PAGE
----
Get­ting the lead­ers we de­serve

Jamaica Gleaner - - OPINION&COMMENTARY - Bri­anPaul Welsh Brian-Paul Welsh is a writer and pub­lic af­fairs com­men­ta­tor. Email feed­back to col­umns@glean­ and bri­anpaul.welsh, or tweet @is­land­cynic.

ANATION is the crea­ture of our col­lec­tive con­scious­ness. We elect in­flu­encers who in­deli­bly im­print norms into our cul­ture through their lead­er­ship.

Those en­dowed with the power to in­flu­ence this so­ci­ety are, there­fore, ves­sels of our cul­ture that we task to lead it to a greater fu­ture. It means that if we ex­pect a bet­ter fu­ture, we should like­wise ex­pect bet­ter lead­er­ship from those so tasked.

Those we ex­alt to prime po­si­tions in our so­ci­eties are al­most nec­es­sar­ily rep­re­sen­ta­tive of the qual­i­ties we ide­alise in our­selves. Per­sons so anointed, or ap­pointed, to such key in­flu­en­tial po­si­tions demon­strate fea­tures of the so­ci­ety we imag­ine and also hope their in­flu­ence will help cre­ate.

In a demo­cratic so­ci­ety such as ours, those elected to lead are, there­fore, re­flec­tive of our shared val­ues and the ex­pec­ta­tions in­trin­sic to those en­trusted with mov­ing the limbs of the Le­viathan.

It shouldn’t be said in this par­tic­i­pa­tory elec­toral sys­tem that any­one could sit com­fort­ably in the seat of power with­out hav­ing been so duly placed there by the col­lec­tive will of the com­mu­nity. To say oth­er­wise would rep­re­sent a be­trayal of our an­ces­tors’ suf­frage and re­flect poorly on the kind of so­ci­ety we dream of cre­at­ing.

For years, we have mocked and crit­i­cised our lead­ers, even and es­pe­cially some of our most hon­ourable ap­pointees. If we were to honour this his­tory of slan­der, we would be dis­pens­ing long-ser­vice awards for dunce­ness, sticky fin­gers, and over­all in­ep­ti­tude to a num­ber of pop­u­lar pub­lic ser­vants. De­spite their spo­radic em­bar­rass­ment, and in spite of our in­ces­sant grum­bling, most will re­main in the seat of power, per­haps if only for the fre­quent amuse­ment they add to the news cycle.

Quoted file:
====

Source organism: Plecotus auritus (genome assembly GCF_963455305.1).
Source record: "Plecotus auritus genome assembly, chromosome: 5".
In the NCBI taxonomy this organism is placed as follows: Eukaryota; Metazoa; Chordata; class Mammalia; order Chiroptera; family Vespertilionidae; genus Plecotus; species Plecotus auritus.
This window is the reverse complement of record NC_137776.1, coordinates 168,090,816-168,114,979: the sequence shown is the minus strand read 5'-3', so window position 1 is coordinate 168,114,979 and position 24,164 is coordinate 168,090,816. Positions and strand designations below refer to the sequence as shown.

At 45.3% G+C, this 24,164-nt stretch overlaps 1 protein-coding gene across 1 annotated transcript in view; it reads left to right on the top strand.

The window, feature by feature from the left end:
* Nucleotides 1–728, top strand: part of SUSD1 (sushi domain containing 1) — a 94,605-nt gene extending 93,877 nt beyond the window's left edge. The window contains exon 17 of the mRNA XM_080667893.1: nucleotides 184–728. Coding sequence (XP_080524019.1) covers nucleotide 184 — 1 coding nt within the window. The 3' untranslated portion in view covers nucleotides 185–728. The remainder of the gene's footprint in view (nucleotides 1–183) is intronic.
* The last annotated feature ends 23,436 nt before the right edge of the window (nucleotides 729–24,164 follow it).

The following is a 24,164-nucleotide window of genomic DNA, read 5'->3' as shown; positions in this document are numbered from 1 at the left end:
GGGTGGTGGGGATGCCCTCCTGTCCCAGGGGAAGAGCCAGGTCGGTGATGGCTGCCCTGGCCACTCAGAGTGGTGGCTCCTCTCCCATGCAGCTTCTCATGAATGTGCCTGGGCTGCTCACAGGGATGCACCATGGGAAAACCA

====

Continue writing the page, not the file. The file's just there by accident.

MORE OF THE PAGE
The more we ridicule the stan­dard of rep­re­sen­ta­tion to which we are ac­cus­tomed rel­a­tive to the pos­i­tive re­sults yielded, the more we re­alise how pos­i­tively ridicu­lous our stan­dards have been rel­a­tive to our in­vest­ment. We set­tled with medi­ocrity, birthed a nation with a seem­ing aver­sion to mer­i­toc­racy, and then nur­tured this cor­rupted sys­tem for half a cen­tury.

As we peer at the con­stel­la­tion of bright faces, both young and old draped in green and orange, now be­ing mar­keted as the em­bod­i­ments of po­lit­i­cal virtue, many will per­ceive their zeal as a ruse to merely con­tinue the pre­vi­ous gen­er­a­tion’s mar­vel­lous le­gacy into this next phase of our so­called devel­op­ment. Al­ready, many of the in­genues have proved them­selves to be apt un­der­stud­ies, the per­fect par­rots for the prin­ci­pal play­ers in this tragi­com­edy of er­rors.


Af­ter last week’s block­buster clash of the pub­lic-sec­tor ti­tans, a prime-time tele­vised dis­play of un­der­gar­ments, there can be no fur­ther de­bate that we get the lead­ers we de­serve based on the qual­ity of lead­er­ship we tol­er­ate and often cel­e­brate.

In the field of in­for­ma­tion tech­nol­ogy, there is a con­cept called ‘garbage in, garbage out’, or GIGO for short. It is an ax­iom premised on this logic that the out­put of any sys­tem is de­pen­dent on its inputs, and the qual­ity of the in­put, there­fore, im­pacts the qual­ity of the out­put. Ap­ply­ing this con­cept to our peren­nial com­plaint about qual­ity lead­er­ship in this coun­try, we can see it is a re­sult of the dearth in the qual­ity rep­re­sen­ta­tion, and, per­haps as well, the dirt in which so many are com­fort­able.

So when­ever we com­plain about the qual­ity of those we have as lead­ers, we should re­flect on the qual­ity of the pool of can­di­dates and the en­vi­ron­ment in which they evolved, the com­mu­nity of our mak­ing. We are the ones that iden­ti­fied and em­pow­ered those we deemed suit­able for lead­er­ship, and it is through al­le­giance to their gov­ern­ment that we val­i­date their per­for­mance, how­ever abysmal it might be.

This con­cept ap­plies equally to all types of lead­er­ship from the board­room to the pul­pit, and in the dance­hall. We are a nation of nat­u­ral lead­ers in many re­mark­able spheres from the mu­si­cal to the crim­i­nal, and as we con­tinue to dis­tin­guish our­selves with our ex­tra­or­di­nary abil­i­ties, we must also trans­form our think­ing and de­mand more from those we elect to in­flu­ence our devel­op­ment tra­jec­tory.

We are in­deed a mighty peo­ple and, as such, we de­serve ex­cep­tional lead­er­ship. But in or­der to get there, we must first raise our stan­dards to meet our ex­pec­ta­tions.


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